An ejector 32 receives high energy air, in the embodiment of FIG. 1, as bleed flow from the compressor discharge through a bleed port 34 and conduit 36. The ejector, best seen in FIG. 2 in an exemplary embodiment, directs the high energy bleed flow into the ejector primary flow inlet 38 through a nozzle 40 increasing the velocity of the bleed flow as the primary gas stream generally designated “A”. In the embodiment shown the nozzle is converging; however, in alternative embodiments, a converging-diverging nozzle is employed for obtaining desired flow velocity and pressure. An annular slot 42 in the ejector downstream of the nozzle provides the inlet for entrainment of the secondary gas stream entering the ejector through one or more secondary flow inlet ports 44. The secondary gas stream generally designated “B” constitutes the coolant which is drawn into the low pressure nozzle exit 46 of the ejector for entrainment and mixing with the primary gas flow. The mixed stream generally designated “AB” then passes through a diffuser 48 to the outlet of the ejector 50 in the embodiment shown in the drawings.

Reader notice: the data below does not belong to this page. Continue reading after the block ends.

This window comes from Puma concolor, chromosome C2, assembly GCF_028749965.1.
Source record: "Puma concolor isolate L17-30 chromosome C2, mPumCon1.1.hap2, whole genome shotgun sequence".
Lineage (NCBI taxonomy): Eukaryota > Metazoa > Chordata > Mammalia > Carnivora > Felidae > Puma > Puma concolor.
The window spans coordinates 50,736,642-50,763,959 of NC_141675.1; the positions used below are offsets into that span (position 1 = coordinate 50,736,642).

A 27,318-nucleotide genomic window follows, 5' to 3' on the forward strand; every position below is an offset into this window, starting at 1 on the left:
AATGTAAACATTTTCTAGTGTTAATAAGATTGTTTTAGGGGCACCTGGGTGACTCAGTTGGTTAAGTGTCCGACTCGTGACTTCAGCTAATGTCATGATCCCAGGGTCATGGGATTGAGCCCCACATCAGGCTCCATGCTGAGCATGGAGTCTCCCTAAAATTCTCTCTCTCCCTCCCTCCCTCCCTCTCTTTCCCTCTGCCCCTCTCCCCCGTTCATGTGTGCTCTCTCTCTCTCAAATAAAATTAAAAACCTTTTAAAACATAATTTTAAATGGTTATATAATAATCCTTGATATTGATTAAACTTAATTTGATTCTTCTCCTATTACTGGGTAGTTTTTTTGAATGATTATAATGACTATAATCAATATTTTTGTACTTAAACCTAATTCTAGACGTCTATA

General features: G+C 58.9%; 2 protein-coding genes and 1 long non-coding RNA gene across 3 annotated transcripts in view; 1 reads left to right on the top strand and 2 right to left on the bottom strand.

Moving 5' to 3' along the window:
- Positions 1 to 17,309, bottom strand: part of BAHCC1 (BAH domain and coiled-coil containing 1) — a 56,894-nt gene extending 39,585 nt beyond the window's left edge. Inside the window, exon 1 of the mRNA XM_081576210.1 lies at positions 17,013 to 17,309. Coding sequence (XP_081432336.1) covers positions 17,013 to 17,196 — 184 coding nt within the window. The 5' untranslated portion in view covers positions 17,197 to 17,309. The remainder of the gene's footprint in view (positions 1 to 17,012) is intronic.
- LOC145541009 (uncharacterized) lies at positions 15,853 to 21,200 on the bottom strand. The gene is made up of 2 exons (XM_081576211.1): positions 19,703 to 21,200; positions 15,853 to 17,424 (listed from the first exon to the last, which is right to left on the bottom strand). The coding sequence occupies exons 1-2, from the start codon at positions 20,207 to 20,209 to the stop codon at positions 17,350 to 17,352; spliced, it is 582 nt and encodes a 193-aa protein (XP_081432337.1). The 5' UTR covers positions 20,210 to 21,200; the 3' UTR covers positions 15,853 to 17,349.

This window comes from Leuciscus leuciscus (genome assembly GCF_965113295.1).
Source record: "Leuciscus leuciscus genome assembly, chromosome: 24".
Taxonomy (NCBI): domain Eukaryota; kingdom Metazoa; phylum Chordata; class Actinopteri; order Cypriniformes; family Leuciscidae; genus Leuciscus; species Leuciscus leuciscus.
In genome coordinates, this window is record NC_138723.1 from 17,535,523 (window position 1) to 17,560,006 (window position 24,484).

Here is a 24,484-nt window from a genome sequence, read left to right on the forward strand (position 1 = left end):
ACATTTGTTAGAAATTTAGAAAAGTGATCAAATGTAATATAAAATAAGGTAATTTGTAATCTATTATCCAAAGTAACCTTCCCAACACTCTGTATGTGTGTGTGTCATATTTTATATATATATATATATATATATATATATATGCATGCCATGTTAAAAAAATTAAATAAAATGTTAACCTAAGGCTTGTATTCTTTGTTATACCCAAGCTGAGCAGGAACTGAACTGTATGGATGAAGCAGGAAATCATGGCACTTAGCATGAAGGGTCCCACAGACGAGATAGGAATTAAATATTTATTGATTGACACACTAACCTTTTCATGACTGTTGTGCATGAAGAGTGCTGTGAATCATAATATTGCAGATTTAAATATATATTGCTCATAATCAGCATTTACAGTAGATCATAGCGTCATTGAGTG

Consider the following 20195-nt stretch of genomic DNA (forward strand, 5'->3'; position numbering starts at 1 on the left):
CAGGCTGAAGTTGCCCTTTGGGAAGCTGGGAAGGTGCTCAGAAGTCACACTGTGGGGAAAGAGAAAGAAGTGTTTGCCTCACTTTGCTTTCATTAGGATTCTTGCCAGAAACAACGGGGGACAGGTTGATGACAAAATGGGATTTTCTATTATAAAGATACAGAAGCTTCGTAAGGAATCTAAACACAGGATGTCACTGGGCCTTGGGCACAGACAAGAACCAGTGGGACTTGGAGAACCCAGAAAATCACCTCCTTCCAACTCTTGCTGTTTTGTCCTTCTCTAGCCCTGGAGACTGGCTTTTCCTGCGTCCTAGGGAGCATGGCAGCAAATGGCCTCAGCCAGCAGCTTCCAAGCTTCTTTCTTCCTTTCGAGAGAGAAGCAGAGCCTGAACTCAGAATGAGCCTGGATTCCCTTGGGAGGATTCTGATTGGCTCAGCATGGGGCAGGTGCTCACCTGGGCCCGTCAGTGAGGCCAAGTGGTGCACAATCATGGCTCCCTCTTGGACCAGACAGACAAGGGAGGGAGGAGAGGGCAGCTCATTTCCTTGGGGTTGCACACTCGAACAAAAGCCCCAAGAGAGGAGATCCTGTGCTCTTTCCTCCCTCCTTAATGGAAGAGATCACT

Returning to FIG. 1, the coolant flow for entrainment in the ejector is drawn as a bleed flow from the compressor inlet through a second bleed port 52. The cooling air is bled downstream of the engine air-filter and any air flow-meter the engine may have, but upstream of the crankcase breather (if connected to the compressor inlet as shown in FIG. 1) to eliminate any need for further filtering devices. The coolant flows through first coolant conduit 54 to a plenum associated with the component to be cooled, in the case of FIG. 1 the bearing system, and through a second coolant conduit 56 to the secondary flow inlet ports of the ejector. The mixed stream from the ejector is then returned through conduit 58 to be dumped in the low energy flow at the compressor inlet. Reintroduction of the mixed flow from the ejector into the charge air is accomplished through a “Y” or annular mixer generally designated 60 adjacent the inlet of the compressor.